Keep your pet (and yourself!) cool this summer with cooling mats

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It was a hot week in Los Angeles, with temperatures in many areas reaching the triple digits.  For myself and many of my clients, our top priority during a heat wave is making sure our pets stay cool!

Since we’re usually blessed with beautiful weather here in the South Bay, many of us don’t have (or need) central air conditioning.  Instead, we rely on fans, closed curtains, and portable air conditioners to keep our pets comfortable while we’re away at work.  If you feel like your current heat wave regimen might not be cutting it, maybe your pet would enjoy a cooling mat?

I first tried these out two summers ago when my former roommate bought some for the animals to share.  They took to them right away, especially the cats, and would seek them out to nap on.  I’ve since moved, and last week was a reminder that I should order some cooling mats of our own.  I went with two from the Green Pet Shop brand, since that was what we had used previously and everybody liked.  I also ordered one of the Little Dove donut mats, because, I mean, obvi.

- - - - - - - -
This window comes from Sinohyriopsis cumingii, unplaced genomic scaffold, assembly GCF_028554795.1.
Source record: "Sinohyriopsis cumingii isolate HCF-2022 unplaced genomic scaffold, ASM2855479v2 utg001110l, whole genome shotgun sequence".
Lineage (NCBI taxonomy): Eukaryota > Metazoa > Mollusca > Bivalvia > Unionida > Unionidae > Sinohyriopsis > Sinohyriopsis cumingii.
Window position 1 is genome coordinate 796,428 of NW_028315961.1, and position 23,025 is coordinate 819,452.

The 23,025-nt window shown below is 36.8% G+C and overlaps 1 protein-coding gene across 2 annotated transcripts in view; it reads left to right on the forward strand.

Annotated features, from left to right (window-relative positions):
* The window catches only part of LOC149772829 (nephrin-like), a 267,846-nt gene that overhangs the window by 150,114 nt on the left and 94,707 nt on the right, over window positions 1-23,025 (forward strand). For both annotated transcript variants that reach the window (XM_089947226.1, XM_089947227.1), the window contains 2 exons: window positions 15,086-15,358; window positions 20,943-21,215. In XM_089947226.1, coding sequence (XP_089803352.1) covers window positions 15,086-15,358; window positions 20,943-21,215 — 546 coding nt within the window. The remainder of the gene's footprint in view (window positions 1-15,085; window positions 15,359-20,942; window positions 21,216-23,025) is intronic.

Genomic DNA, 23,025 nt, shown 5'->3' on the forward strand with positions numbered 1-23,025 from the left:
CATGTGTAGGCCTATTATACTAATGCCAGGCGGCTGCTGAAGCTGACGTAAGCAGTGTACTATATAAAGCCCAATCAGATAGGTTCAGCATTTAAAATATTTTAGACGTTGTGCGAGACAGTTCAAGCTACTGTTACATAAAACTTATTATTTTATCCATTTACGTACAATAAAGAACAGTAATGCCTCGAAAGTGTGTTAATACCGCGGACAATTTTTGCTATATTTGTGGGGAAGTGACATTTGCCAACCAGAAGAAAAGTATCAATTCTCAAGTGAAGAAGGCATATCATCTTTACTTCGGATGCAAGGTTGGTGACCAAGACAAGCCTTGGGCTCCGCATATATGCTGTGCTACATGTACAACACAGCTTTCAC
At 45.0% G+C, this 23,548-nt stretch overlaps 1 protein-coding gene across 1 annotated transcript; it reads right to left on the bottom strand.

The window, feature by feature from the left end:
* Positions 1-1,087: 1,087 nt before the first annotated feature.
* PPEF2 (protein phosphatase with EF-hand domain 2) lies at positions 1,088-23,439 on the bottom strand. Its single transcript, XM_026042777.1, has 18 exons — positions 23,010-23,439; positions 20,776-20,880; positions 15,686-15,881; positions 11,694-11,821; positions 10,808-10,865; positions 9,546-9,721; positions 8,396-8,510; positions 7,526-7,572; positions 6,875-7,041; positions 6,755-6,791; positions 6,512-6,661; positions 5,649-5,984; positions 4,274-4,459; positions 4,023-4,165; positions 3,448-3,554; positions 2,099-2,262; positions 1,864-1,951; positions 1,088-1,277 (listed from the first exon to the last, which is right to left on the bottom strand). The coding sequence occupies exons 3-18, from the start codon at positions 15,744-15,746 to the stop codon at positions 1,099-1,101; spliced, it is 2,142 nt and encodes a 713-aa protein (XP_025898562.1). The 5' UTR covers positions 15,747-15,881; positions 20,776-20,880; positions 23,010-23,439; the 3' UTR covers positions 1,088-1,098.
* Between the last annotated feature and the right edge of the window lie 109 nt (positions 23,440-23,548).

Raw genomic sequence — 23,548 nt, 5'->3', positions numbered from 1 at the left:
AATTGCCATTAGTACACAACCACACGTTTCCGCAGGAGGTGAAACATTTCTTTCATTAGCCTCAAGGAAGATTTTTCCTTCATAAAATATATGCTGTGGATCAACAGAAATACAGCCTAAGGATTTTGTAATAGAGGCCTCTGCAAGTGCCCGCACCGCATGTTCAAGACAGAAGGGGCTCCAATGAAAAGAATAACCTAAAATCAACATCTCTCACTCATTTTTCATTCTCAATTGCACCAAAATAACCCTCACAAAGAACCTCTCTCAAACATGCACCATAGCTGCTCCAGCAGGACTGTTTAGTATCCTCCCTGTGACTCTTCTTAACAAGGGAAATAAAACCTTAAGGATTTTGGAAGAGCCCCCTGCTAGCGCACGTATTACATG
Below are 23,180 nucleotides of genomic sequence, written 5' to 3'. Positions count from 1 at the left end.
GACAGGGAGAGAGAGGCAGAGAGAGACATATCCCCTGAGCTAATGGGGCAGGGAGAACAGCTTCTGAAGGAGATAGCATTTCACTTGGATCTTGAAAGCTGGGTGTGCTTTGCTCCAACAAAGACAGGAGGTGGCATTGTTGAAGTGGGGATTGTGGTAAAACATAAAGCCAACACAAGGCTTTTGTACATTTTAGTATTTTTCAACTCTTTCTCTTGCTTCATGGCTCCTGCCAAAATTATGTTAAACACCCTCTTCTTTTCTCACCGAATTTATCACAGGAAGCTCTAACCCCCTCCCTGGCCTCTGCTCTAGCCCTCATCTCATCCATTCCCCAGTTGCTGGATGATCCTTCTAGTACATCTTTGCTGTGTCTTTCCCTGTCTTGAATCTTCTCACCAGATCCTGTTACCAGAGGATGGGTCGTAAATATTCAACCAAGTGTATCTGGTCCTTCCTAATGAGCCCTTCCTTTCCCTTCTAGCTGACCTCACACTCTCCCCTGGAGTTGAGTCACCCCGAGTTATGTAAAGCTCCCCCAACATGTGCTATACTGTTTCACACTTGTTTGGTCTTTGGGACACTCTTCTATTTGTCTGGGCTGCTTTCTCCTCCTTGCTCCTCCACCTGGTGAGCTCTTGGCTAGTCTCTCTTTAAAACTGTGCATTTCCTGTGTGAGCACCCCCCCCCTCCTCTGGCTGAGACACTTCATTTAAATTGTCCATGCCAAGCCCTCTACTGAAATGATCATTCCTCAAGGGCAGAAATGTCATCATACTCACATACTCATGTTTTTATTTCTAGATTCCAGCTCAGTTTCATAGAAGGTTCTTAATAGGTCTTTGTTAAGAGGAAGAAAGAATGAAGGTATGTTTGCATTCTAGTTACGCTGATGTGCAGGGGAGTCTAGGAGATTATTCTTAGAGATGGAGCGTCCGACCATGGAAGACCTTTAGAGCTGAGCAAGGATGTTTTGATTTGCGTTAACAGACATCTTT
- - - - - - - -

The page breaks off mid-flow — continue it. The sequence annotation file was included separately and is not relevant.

The donut mat came first, and the day it arrived was particularly hot.  I felt bad that I didn’t have enough to go around yet (more were on the way), but I put it out and figured whoever claimed it would get to use it.  But it was different from the mat they were used to, and I don’t think they caught on right away that it was meant to cool them down.  That night they left the mat alone, sought out their regular cool spots, and went to sleep.

I, on the other hand, kept waking up that night, uncomfortably hot.  The donut mat was still unclaimed.  Feeling a little guilty, I got up and grabbed it for myself – and I can tell you from experience, it works great for humans too!